Unfortunately (or fortunately), Martin’s arrival at camp also coincided with a worrying infection in my right eye. Within days my eye had taken on the appearance of a cricket ball and was not responding to antibiotics. Martin is keen to test his new medical skills and says I shouldn’t be any more difficult to treat than a cow. He suspects I’ve picked up a parasitic worm from the lake and begins the relevant steroid treatment.

Ten days later the swelling has gone but so has my vision and so has the truck! I need to get back to Tana in search of further medical attention so I contemplate the 80 km walk up to Antsalova. Luckily for me, a team of researchers from the Durrell Wildlife Conservation Trust are in the region, conducting studies on the little known Madagascar Teal. Richard Lewis, an Englishman who used to work with the fish eagles but now spends his time chasing ducks, very generously offers the use of their Landover to get me up to Antsalova. I gratefully accept and a few days later find myself on the airstrip awaiting a plane to take me back to Tana. One man and his ox-cart deal superbly with baggage handling and before I know it, I’m bumping over the high plateau courtesy of the national airline, known affectionately (and with good reason) as “Air Mad!”

"Air Mad"
"Air Mad"
Back in Tana I end up at the Military Hospital , where I can just see well enough to side step the chickens in the waiting room. I’m informed that I must have an injection in the eye to regain my vision. I politely decline and go in search of the local Peace Corps doctor, who prescribes eye drops, sunglasses, and a few days off work.

A week later I have regained some vision so it’s time to head back out to Camp Handkerchief, where Martin has been gallantly keeping a watch over the comings and goings at the nest. I am very pleased to learn that the eaglet has not yet fledged, although she has been flapping and testing her wings whilst perching precariously on the nest edge!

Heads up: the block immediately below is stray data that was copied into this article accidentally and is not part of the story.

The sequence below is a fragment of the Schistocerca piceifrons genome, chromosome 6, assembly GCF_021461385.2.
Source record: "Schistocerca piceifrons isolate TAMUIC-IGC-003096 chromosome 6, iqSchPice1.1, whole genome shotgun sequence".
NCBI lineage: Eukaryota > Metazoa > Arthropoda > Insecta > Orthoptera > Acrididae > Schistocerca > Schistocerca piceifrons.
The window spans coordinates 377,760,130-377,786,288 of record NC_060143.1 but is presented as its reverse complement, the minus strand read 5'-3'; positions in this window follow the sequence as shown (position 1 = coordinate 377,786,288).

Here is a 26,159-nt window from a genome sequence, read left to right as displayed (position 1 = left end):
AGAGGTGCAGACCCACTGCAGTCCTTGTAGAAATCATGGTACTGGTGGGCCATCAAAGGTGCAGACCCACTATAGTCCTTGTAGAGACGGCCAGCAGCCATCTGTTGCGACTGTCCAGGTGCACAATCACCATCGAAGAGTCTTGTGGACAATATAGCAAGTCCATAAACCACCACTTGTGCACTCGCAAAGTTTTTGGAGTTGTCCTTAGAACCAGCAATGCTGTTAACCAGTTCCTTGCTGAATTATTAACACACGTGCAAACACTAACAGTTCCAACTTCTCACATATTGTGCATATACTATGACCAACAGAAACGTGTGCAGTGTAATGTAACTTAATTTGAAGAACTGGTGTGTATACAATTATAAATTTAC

My eye is still very sensitive to sunlight, so I enlist Martin’s help to keep track of the four adults at this nest. For the next two weeks, Martin and I spend our days staring through telescopes at the eaglet, waiting for the big moment. We arrive at the site before dawn and are reluctant to leave before sunset in case we miss her inaugural flight. On 1 October, she looks like she’s ready to go as she teeters on the nest edge, flapping furiously and raising her feet a few inches above the stick nest. We debate what would count as actually fledging; would she just have to leave the nest and land on the nest branch, or would she have to leave the nest tree completely? We decide that just leaving the nest would be a pretty brave move for her as she’d have to balance on the branch, so we would count this as the moment of fledging.

By mid-afternoon, Martin has drunk a whole three litres of boiled lake water as he’s still trying to acclimatise to the heat. I, on the other hand, have only drunk one. Consequently, Martin has to relieve himself and races off to the bushes behind the observation site. I swear to God, no sooner had he disappeared from view, the eaglet started to flap her wings, lifted off from the stick nest and continued to flap, taking herself a few feet down the branch and away from the nest!! She landed awkwardly on the branch and looked like she might fall. I held my breath for what seemed like minutes but was actually only a few seconds as she steadied herself and looked around at her brave new world. I whooped with delight just as Martin reappeared around the corner….he knew he’d missed it and he knew I’d never let him forget it!